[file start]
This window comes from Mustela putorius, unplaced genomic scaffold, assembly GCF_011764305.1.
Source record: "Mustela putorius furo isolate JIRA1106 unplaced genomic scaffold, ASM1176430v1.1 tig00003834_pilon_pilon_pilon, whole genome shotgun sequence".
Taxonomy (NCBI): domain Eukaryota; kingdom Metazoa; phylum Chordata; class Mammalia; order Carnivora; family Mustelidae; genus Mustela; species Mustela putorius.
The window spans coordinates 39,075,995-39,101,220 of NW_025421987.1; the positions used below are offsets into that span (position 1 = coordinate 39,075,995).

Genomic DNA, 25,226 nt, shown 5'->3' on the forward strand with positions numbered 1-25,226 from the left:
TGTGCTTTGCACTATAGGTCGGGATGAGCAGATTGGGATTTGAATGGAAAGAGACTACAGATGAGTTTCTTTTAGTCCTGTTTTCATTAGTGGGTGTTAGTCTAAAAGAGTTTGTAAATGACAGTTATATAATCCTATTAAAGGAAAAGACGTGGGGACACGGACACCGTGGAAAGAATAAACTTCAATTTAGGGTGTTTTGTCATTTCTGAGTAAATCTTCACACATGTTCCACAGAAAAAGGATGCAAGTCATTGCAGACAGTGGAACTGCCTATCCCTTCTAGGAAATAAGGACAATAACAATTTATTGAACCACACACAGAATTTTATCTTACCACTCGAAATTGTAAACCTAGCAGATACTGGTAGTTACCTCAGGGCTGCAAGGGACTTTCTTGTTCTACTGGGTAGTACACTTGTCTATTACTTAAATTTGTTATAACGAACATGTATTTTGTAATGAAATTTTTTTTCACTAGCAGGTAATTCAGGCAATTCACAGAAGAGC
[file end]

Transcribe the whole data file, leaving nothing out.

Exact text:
This window comes from Mustela putorius, unplaced genomic scaffold, assembly GCF_011764305.1.
Source record: "Mustela putorius furo isolate JIRA1106 unplaced genomic scaffold, ASM1176430v1.1 tig00003834_pilon_pilon_pilon, whole genome shotgun sequence".
Taxonomy (NCBI): domain Eukaryota; kingdom Metazoa; phylum Chordata; class Mammalia; order Carnivora; family Mustelidae; genus Mustela; species Mustela putorius.
The window spans coordinates 39,075,995-39,101,220 of NW_025421987.1; the positions used below are offsets into that span (position 1 = coordinate 39,075,995).

Genomic DNA, 25,226 nt, shown 5'->3' on the forward strand with positions numbered 1-25,226 from the left:
TGTGCTTTGCACTATAGGTCGGGATGAGCAGATTGGGATTTGAATGGAAAGAGACTACAGATGAGTTTCTTTTAGTCCTGTTTTCATTAGTGGGTGTTAGTCTAAAAGAGTTTGTAAATGACAGTTATATAATCCTATTAAAGGAAAAGACGTGGGGACACGGACACCGTGGAAAGAATAAACTTCAATTTAGGGTGTTTTGTCATTTCTGAGTAAATCTTCACACATGTTCCACAGAAAAAGGATGCAAGTCATTGCAGACAGTGGAACTGCCTATCCCTTCTAGGAAATAAGGACAATAACAATTTATTGAACCACACACAGAATTTTATCTTACCACTCGAAATTGTAAACCTAGCAGATACTGGTAGTTACCTCAGGGCTGCAAGGGACTTTCTTGTTCTACTGGGTAGTACACTTGTCTATTACTTAAATTTGTTATAACGAACATGTATTTTGTAATGAAATTTTTTTTCACTAGCAGGTAATTCAGGCAATTCACAGAAGAGC